We hope that you choke, that you choke

I mean come on ladies and gentlemen. First off, the arrangement was spectacular, but even if it had just been the OK Computer album version, it would still have been just as effective. Apply the lyrics, or some portion of them, to virtually any storyline or character in Season 1, and recall it took place in the final minutes, when Maeve decided to get off the train in search of her “daughter” and Ford neared his last breath. If you loved these player piano songs or orchestral arrangements, some of them (with more being added) are available through Apple.

There were moments over the course of these ten episodes where things could have gone off the rails, and I’m certain some critics (maybe many) will find ways to hate the series and despise the finale. I loved it, even though nothing is without its blemishes and inconsistencies. I didn’t understand every second, but I now get the joy to go back and watch the entire season again, without having to take a note, or pause to write something down.

Last night, I chose not to type a word on my phone, which is how I usually take notes during an episode. I put the device out of reach, turned off the lights, and let Jonathan Nolan and Lisa Joy tell me an uninterrupted, unencumbered story.

I’m always fearful if I don’t jot down plot points. I just know I’ll forget something major, but what I discovered was I remember more today than I have for any other episode. It’s not simply because the finale was a stunner, although the description is accurate. It’s because great fiction, even straightforward fiction, stays with you. It sticks to you like honey. This was a terrific, entertaining, worthwhile piece of television last night, and sent Westworld off with a bang, both literally and figuratively.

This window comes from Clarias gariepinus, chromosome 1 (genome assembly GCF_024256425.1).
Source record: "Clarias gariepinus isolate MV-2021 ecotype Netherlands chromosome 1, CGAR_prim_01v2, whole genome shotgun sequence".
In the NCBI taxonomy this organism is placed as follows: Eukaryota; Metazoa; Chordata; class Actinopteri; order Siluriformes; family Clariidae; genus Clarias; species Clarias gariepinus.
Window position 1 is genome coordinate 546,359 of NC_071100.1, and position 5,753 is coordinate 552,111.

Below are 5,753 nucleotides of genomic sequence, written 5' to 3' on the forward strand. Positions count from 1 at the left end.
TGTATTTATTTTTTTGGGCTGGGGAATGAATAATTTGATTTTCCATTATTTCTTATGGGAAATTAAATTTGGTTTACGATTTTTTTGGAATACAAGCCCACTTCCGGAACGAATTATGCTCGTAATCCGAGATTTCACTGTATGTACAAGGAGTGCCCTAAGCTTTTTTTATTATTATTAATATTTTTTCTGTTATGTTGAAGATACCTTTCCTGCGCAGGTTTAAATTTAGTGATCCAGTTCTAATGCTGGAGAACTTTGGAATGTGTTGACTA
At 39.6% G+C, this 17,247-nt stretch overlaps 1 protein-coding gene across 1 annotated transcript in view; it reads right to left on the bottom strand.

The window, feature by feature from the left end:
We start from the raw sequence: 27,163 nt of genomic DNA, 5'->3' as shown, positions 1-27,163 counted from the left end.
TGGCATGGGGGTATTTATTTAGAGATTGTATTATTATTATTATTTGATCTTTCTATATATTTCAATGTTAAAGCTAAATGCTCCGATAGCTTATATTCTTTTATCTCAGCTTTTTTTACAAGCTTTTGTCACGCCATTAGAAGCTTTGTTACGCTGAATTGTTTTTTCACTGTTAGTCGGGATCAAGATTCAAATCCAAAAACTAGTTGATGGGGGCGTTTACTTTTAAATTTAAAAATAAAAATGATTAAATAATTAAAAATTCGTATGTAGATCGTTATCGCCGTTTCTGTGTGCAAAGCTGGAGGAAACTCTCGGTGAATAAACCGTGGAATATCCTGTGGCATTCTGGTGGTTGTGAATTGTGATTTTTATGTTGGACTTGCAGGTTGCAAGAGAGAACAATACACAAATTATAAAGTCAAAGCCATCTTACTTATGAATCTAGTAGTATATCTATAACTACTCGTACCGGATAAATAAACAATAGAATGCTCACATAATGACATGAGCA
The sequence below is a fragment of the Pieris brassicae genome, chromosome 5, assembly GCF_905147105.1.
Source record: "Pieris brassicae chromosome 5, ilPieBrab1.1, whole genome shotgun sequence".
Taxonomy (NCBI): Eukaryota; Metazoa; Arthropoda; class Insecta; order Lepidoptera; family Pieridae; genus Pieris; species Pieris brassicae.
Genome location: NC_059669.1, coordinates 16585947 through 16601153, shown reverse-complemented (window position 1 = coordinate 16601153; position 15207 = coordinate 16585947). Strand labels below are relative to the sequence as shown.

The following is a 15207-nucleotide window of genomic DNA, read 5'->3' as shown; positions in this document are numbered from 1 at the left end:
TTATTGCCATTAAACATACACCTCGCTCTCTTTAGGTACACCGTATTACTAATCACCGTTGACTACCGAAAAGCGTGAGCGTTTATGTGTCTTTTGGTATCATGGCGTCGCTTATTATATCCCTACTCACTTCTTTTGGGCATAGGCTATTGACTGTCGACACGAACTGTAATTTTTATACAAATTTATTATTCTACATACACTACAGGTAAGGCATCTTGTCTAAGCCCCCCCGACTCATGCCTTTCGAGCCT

Whenever Season 2 comes, and by that point, the show’s audience will have grown, we’re going to be ready to visit the park again. Word of mouth will make the DVD release (for those unable to stream as non-subscribers) a gigantic success for HBO, and though it’s likely 2018 before we return to this place, it will make the next vacation that much sweeter. This was the finale I wanted. This was scene after scene of high points, with resolution and a hopeful, unique ending. It was less complex than many of its predecessors, which played to its strengths. We weren’t left completely flummoxed or confused.

Plus, Anthony Hopkins was downright magnificent. He has a Morgan Freeman quality to him, so when he was describing the scene over the music, he could have been verbally illustrating Andy Dufresne’s emancipation. The gravitas and the calm in which he spoke made all of Season 1 feel big, and made what was to come seconds later huge, but more importantly resonant and emotional.

Westworld let us in for “The Bicameral Mind,” and as a result, 90 minutes felt like 45. Now, may I suggest you venture to Netflix and start Person of Interest over the holidays. When you feel like you know what the show is, please keep watching. It does take a little time to become more than a standard “case of the week” series, but once it does, it’s as rewarding an experience as you’ll find on TV.

I’m @JMartOutkick on Twitter. These violent delights have violent ends.

Written by Jason Martin